Telehealth interactions could exceed 1 billion by the end of the year, according to Forrester Research. Now that providers and consumers have experienced telehealth’s convenience and potential for enhancing efficiency, connecting specialists in remote locations, and bringing healthcare professionals and patients together, virtual visits are on track to become an integral part of healthcare.
Patients are a major force driving the demand for telehealth services. According to a national survey conducted by The Harris Poll and commissioned by Change Healthcare, 89% of consumers said COVID-19 made telehealth “an indispensable part of the healthcare system,” 65% plan to use telehealth more after the pandemic, and 78% said the pandemic showed the extent to which more telehealth options are needed.
The following tips can help organizations expand and implement successful telehealth programs on a larger scale.
Assess and prioritize opportunities for expansion.With COVID-19 safety protocols in place and patients once again seeing their doctors in-person for more appointments, organizations and individual clinicians can begin the important work of defining the optimal mix of office and virtual visits for specific patient populations. Important questions include: Which health conditions and needs are best handled virtually? What worked well for clinicians and patients across specialties during the first few months of the pandemic? Where were the glitches?
Providers are finding that some specialties, such as behavioral health, are a natural fit for virtual visits, while others, such as orthopedics, may be suited to more of a hybrid of in-person and virtual care.
In addition, some organizations have recognized that telehealth can help win competitive advantage when they provide a valued service that other organizations lack. For example, one institution gained market share by offering tele-neurology for patients with multiple sclerosis.Successful telehealth programs can also support goals around population health management and reducing disparities by increasing access to care in remote communities and for patients for whom travel is difficult.
Understand clinicians’ concerns. The best opportunities for expanding telehealth services aren’t always related to specialty. Some physicians are more technically adept than others, and some physicians simply adapt more easily to connecting with patients virtually, regardless of specialty. Recruit clinical staff who show a knack for and ease with telehealth to assist in developing new services within their specialty and in sharing their experiences and advice with colleagues.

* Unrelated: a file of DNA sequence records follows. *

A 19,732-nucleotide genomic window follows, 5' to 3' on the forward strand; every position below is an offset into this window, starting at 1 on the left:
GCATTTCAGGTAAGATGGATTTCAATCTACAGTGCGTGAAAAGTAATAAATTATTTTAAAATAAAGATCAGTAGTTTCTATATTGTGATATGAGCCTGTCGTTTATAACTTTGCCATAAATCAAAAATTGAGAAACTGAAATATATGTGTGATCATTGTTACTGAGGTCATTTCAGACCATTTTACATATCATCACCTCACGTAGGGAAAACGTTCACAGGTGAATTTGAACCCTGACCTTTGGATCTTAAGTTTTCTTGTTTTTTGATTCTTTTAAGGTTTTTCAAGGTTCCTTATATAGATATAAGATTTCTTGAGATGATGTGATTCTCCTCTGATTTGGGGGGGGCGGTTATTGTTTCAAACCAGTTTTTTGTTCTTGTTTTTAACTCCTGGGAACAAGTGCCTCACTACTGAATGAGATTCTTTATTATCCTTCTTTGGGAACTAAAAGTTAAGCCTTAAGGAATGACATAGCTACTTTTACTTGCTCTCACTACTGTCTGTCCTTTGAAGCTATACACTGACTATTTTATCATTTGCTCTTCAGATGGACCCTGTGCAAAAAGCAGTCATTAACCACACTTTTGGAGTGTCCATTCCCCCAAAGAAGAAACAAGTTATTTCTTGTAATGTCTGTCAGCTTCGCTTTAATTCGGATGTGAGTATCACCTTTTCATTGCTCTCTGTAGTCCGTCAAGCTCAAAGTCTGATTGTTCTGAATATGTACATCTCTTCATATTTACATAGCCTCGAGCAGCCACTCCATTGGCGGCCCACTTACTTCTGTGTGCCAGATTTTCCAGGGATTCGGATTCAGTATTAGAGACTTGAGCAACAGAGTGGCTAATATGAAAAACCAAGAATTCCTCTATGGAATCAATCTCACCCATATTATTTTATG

Some physicians fear they won’t be able to develop rapport with patients through videoconferencing, but then discover that the technology doesn’t interfere with relationship- and trust-building at all. A 2018 survey by Deloitte found that physicians tend to feel good about virtual care technologies once they use them, and large proportions (58–69%) said they expected to use them more. Some physicians report that video visits enable them to interact with patients in a more thoughtful and focused way because there are fewer distractions during the videoconference.
Other clinicians have found that telehealth works best for them when they incorporate virtual visits into their practices as a scheduled part of their day, rather than moving back and forth repeatedly each day between modalities.
Monitor reimbursement trends and updates.The Centers for Medicare and Medicaid Services (CMS) paved the way for widespread telehealth adoption during the pandemic when it announced that it would pay the same rates for telehealth visits as for in-office appointments for many healthcare services.
In October, CMS expanded telehealth services that are reimbursable during COVID-19. Cardiac rehabilitation, pulmonary rehabilitation, and certain neurostimulator analysis and programming services are among the services added to the list. The agency is also providing additional support for telehealth services to state Medicaid and Children’s Health Insurance Program (CHIP) programs.
Educate patients.Although telehealth services will never completely replace the need for in-person appointments, healthcare organizations are discovering that patients who use telehealth tend to become repeat users once they recognize that they don’t have to take time off work and they can have an effective interaction with their providers through their tablets, laptops, or mobile phones.
Create a simple guide for patients that covers how to log on to the platform and how to configure their webcam to make sure they can clearly hear the physician and that the physician can clearly see and hear them. Include a reminder to find a private, quiet location for the visit. Ask patients to make a list of symptoms, track pertinent health data, and have a list of current medications available for the appointment. Develop a brief script for office staff to use to introduce patients to a new telemedicine service, explaining, in brief, why the physician would like to schedule the appointment as a telehealth visit.
Telehealth is ripe for expansion beyond the pandemic. The current high interest in telehealth services among patients and physicians creates an excellent environment for providers to start exploring ways to leverage this technology on a larger scale.
To see how Caregility helped expand telehealth for two of its clients, see our Resources page.